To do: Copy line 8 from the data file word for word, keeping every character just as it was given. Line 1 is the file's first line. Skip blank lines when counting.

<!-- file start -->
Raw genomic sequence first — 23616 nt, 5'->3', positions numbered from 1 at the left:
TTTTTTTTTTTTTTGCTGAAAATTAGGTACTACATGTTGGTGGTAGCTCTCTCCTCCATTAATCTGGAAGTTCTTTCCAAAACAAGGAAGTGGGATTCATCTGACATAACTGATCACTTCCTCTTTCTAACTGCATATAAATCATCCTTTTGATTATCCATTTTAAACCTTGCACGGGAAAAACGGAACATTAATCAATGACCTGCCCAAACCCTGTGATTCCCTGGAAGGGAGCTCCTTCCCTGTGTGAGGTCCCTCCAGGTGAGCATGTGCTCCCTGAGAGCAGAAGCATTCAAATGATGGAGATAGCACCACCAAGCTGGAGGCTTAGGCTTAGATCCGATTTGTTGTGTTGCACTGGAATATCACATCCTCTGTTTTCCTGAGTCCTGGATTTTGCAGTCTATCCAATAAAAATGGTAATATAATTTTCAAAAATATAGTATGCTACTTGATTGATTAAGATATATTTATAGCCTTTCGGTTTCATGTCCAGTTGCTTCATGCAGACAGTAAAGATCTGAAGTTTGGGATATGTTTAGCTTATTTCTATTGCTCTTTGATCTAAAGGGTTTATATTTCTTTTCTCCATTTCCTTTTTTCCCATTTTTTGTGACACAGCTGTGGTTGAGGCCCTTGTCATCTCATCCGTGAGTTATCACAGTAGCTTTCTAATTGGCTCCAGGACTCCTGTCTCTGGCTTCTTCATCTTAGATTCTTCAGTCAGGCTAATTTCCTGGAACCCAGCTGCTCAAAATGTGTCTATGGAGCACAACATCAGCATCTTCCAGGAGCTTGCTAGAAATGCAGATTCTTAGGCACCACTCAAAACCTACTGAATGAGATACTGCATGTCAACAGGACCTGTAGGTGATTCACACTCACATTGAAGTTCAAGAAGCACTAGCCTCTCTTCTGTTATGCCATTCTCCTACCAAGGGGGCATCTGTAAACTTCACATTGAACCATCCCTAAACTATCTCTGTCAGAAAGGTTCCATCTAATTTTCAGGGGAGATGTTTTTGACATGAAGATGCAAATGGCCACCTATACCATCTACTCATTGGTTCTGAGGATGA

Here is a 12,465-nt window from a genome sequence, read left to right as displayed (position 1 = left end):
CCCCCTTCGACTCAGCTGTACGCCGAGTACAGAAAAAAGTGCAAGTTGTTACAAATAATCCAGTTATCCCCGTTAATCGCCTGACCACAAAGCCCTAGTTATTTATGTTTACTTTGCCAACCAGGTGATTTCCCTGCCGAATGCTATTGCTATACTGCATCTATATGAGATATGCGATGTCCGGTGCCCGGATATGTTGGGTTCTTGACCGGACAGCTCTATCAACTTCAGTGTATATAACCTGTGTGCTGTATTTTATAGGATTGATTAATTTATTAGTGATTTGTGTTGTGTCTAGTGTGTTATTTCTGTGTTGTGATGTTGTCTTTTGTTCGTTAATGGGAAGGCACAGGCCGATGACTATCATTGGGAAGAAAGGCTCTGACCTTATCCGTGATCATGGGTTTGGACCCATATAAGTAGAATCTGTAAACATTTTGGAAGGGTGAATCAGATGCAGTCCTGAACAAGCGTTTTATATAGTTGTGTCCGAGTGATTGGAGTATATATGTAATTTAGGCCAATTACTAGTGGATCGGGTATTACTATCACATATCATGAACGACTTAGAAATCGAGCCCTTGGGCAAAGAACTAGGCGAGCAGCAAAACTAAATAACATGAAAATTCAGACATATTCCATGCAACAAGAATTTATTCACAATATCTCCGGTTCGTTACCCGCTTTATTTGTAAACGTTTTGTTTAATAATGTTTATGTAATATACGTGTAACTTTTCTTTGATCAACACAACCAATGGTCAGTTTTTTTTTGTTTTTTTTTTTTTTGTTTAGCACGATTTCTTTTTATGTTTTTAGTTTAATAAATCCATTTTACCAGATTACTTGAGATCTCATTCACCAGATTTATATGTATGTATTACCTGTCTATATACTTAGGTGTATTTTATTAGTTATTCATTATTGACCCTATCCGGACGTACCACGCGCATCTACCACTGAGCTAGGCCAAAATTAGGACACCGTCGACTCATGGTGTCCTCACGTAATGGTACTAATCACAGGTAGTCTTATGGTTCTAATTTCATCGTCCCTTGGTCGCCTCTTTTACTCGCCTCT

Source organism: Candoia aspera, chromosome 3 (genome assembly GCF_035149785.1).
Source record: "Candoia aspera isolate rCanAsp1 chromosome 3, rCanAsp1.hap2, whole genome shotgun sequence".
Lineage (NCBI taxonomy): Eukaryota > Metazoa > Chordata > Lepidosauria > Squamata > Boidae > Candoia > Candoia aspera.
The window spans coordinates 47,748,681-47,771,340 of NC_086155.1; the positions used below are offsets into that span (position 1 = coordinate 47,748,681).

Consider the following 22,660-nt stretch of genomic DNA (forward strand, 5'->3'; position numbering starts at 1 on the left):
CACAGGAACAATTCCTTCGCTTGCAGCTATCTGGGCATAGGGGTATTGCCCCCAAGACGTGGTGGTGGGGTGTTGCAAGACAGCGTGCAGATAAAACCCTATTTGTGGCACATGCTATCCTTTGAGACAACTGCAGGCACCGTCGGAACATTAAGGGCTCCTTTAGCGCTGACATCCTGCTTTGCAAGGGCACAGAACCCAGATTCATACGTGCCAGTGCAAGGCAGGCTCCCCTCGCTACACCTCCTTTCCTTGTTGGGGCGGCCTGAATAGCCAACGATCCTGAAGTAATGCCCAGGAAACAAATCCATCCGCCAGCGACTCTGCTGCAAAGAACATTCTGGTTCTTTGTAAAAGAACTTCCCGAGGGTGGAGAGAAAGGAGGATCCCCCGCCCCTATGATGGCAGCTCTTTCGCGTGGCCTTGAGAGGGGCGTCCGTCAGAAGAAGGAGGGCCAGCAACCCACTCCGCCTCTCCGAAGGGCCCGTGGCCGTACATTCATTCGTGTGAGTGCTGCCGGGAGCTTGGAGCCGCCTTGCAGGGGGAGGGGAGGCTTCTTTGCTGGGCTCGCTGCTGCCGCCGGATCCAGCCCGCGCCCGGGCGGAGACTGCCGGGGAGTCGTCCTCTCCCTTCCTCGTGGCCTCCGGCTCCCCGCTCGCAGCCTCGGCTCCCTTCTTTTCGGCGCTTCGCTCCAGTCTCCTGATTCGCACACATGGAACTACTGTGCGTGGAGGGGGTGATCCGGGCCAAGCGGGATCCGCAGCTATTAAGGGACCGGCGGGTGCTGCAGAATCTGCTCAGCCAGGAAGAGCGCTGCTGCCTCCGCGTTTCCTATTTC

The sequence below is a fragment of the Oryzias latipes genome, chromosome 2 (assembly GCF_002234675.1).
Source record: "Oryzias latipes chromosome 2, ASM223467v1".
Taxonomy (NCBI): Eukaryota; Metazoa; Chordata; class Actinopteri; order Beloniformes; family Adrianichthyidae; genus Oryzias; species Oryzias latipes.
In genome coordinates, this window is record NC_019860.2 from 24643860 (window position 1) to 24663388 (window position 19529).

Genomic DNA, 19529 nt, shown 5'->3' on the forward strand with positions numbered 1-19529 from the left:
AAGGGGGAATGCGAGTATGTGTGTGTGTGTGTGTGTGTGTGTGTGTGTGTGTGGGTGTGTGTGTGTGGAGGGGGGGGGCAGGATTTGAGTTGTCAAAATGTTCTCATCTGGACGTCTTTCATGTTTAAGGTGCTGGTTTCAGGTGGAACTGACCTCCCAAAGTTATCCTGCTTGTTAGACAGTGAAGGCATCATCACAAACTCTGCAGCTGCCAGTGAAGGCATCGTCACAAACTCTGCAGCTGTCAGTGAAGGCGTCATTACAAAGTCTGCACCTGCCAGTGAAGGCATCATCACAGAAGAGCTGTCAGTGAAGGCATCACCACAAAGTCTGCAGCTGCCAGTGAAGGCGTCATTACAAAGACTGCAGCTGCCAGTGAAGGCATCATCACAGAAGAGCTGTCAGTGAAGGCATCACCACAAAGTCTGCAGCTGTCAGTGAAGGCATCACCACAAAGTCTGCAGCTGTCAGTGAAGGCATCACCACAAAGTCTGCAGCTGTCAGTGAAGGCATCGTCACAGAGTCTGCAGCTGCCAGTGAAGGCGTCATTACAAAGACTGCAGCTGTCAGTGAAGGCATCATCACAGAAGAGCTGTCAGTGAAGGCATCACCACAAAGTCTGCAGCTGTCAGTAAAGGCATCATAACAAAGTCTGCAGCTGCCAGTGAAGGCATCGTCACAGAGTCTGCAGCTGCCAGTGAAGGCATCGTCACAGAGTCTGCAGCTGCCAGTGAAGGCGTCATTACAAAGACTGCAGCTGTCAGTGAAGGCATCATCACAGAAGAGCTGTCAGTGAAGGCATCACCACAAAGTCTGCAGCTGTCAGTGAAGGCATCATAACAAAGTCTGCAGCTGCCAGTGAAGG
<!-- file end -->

The window spans coordinates 47,748,681-47,771,340 of NC_086155.1; the positions used below are offsets into that span (position 1 = coordinate 47,748,681).